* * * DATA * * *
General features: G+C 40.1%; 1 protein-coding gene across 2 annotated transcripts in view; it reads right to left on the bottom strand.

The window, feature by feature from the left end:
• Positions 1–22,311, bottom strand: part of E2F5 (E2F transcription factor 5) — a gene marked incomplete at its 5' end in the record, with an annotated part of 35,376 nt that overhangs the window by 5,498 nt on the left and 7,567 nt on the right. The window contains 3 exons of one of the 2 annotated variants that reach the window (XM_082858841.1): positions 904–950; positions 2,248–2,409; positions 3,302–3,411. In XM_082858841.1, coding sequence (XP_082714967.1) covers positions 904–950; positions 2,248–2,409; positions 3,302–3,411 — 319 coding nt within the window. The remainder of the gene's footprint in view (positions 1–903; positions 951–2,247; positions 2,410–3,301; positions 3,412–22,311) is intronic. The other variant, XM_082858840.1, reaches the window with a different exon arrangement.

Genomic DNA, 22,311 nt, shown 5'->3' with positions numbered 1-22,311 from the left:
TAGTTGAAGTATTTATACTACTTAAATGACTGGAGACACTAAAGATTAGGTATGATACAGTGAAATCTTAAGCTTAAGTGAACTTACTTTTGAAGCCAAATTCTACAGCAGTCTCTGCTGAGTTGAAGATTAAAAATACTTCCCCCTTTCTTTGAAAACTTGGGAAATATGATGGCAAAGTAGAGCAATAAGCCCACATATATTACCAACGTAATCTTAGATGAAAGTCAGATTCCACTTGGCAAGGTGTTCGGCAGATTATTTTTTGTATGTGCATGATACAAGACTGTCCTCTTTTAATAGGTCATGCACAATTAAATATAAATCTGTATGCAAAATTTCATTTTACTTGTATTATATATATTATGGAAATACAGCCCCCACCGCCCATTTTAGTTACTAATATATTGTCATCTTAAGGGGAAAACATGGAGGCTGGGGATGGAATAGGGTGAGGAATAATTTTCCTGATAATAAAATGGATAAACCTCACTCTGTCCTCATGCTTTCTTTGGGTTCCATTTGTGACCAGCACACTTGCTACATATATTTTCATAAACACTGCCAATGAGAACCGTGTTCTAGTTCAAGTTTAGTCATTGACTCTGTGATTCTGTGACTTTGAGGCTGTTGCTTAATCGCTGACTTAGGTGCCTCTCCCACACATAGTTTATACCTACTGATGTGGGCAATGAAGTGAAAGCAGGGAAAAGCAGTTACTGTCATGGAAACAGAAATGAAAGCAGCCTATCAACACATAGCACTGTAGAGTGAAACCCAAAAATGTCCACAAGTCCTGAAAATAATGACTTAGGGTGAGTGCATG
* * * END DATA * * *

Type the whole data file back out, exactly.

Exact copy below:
General features: G+C 40.1%; 1 protein-coding gene across 2 annotated transcripts in view; it reads right to left on the bottom strand.

The window, feature by feature from the left end:
• Positions 1–22,311, bottom strand: part of E2F5 (E2F transcription factor 5) — a gene marked incomplete at its 5' end in the record, with an annotated part of 35,376 nt that overhangs the window by 5,498 nt on the left and 7,567 nt on the right. The window contains 3 exons of one of the 2 annotated variants that reach the window (XM_082858841.1): positions 904–950; positions 2,248–2,409; positions 3,302–3,411. In XM_082858841.1, coding sequence (XP_082714967.1) covers positions 904–950; positions 2,248–2,409; positions 3,302–3,411 — 319 coding nt within the window. The remainder of the gene's footprint in view (positions 1–903; positions 951–2,247; positions 2,410–3,301; positions 3,412–22,311) is intronic. The other variant, XM_082858840.1, reaches the window with a different exon arrangement.

Genomic DNA, 22,311 nt, shown 5'->3' with positions numbered 1-22,311 from the left:
TAGTTGAAGTATTTATACTACTTAAATGACTGGAGACACTAAAGATTAGGTATGATACAGTGAAATCTTAAGCTTAAGTGAACTTACTTTTGAAGCCAAATTCTACAGCAGTCTCTGCTGAGTTGAAGATTAAAAATACTTCCCCCTTTCTTTGAAAACTTGGGAAATATGATGGCAAAGTAGAGCAATAAGCCCACATATATTACCAACGTAATCTTAGATGAAAGTCAGATTCCACTTGGCAAGGTGTTCGGCAGATTATTTTTTGTATGTGCATGATACAAGACTGTCCTCTTTTAATAGGTCATGCACAATTAAATATAAATCTGTATGCAAAATTTCATTTTACTTGTATTATATATATTATGGAAATACAGCCCCCACCGCCCATTTTAGTTACTAATATATTGTCATCTTAAGGGGAAAACATGGAGGCTGGGGATGGAATAGGGTGAGGAATAATTTTCCTGATAATAAAATGGATAAACCTCACTCTGTCCTCATGCTTTCTTTGGGTTCCATTTGTGACCAGCACACTTGCTACATATATTTTCATAAACACTGCCAATGAGAACCGTGTTCTAGTTCAAGTTTAGTCATTGACTCTGTGATTCTGTGACTTTGAGGCTGTTGCTTAATCGCTGACTTAGGTGCCTCTCCCACACATAGTTTATACCTACTGATGTGGGCAATGAAGTGAAAGCAGGGAAAAGCAGTTACTGTCATGGAAACAGAAATGAAAGCAGCCTATCAACACATAGCACTGTAGAGTGAAACCCAAAAATGTCCACAAGTCCTGAAAATAATGACTTAGGGTGAGTGCATG